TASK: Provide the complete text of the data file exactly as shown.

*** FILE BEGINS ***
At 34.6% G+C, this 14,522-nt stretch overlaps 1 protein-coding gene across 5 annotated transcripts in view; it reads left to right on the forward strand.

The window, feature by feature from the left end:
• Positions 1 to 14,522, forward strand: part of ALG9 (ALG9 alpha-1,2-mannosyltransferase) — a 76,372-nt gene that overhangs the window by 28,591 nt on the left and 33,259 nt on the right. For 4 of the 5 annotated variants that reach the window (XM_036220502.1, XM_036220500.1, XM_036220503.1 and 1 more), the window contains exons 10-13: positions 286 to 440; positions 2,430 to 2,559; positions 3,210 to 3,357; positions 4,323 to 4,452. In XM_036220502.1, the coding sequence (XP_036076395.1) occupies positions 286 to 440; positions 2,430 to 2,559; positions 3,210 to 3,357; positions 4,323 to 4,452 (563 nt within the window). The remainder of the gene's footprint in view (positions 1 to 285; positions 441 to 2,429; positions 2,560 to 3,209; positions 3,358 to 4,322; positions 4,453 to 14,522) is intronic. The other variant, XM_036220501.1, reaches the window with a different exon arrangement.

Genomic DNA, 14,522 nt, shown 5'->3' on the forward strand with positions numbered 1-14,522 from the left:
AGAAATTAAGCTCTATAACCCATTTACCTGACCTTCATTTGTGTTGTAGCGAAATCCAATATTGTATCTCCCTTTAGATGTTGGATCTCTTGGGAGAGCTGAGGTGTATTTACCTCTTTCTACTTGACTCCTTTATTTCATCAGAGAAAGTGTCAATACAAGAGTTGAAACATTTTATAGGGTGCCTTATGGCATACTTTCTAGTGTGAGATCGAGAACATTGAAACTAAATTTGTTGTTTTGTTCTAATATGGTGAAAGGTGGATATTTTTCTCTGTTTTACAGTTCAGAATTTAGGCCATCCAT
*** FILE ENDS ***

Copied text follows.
At 34.6% G+C, this 14,522-nt stretch overlaps 1 protein-coding gene across 5 annotated transcripts in view; it reads left to right on the forward strand.

The window, feature by feature from the left end:
• Positions 1 to 14,522, forward strand: part of ALG9 (ALG9 alpha-1,2-mannosyltransferase) — a 76,372-nt gene that overhangs the window by 28,591 nt on the left and 33,259 nt on the right. For 4 of the 5 annotated variants that reach the window (XM_036220502.1, XM_036220500.1, XM_036220503.1 and 1 more), the window contains exons 10-13: positions 286 to 440; positions 2,430 to 2,559; positions 3,210 to 3,357; positions 4,323 to 4,452. In XM_036220502.1, the coding sequence (XP_036076395.1) occupies positions 286 to 440; positions 2,430 to 2,559; positions 3,210 to 3,357; positions 4,323 to 4,452 (563 nt within the window). The remainder of the gene's footprint in view (positions 1 to 285; positions 441 to 2,429; positions 2,560 to 3,209; positions 3,358 to 4,322; positions 4,453 to 14,522) is intronic. The other variant, XM_036220501.1, reaches the window with a different exon arrangement.

Genomic DNA, 14,522 nt, shown 5'->3' on the forward strand with positions numbered 1-14,522 from the left:
AGAAATTAAGCTCTATAACCCATTTACCTGACCTTCATTTGTGTTGTAGCGAAATCCAATATTGTATCTCCCTTTAGATGTTGGATCTCTTGGGAGAGCTGAGGTGTATTTACCTCTTTCTACTTGACTCCTTTATTTCATCAGAGAAAGTGTCAATACAAGAGTTGAAACATTTTATAGGGTGCCTTATGGCATACTTTCTAGTGTGAGATCGAGAACATTGAAACTAAATTTGTTGTTTTGTTCTAATATGGTGAAAGGTGGATATTTTTCTCTGTTTTACAGTTCAGAATTTAGGCCATCCAT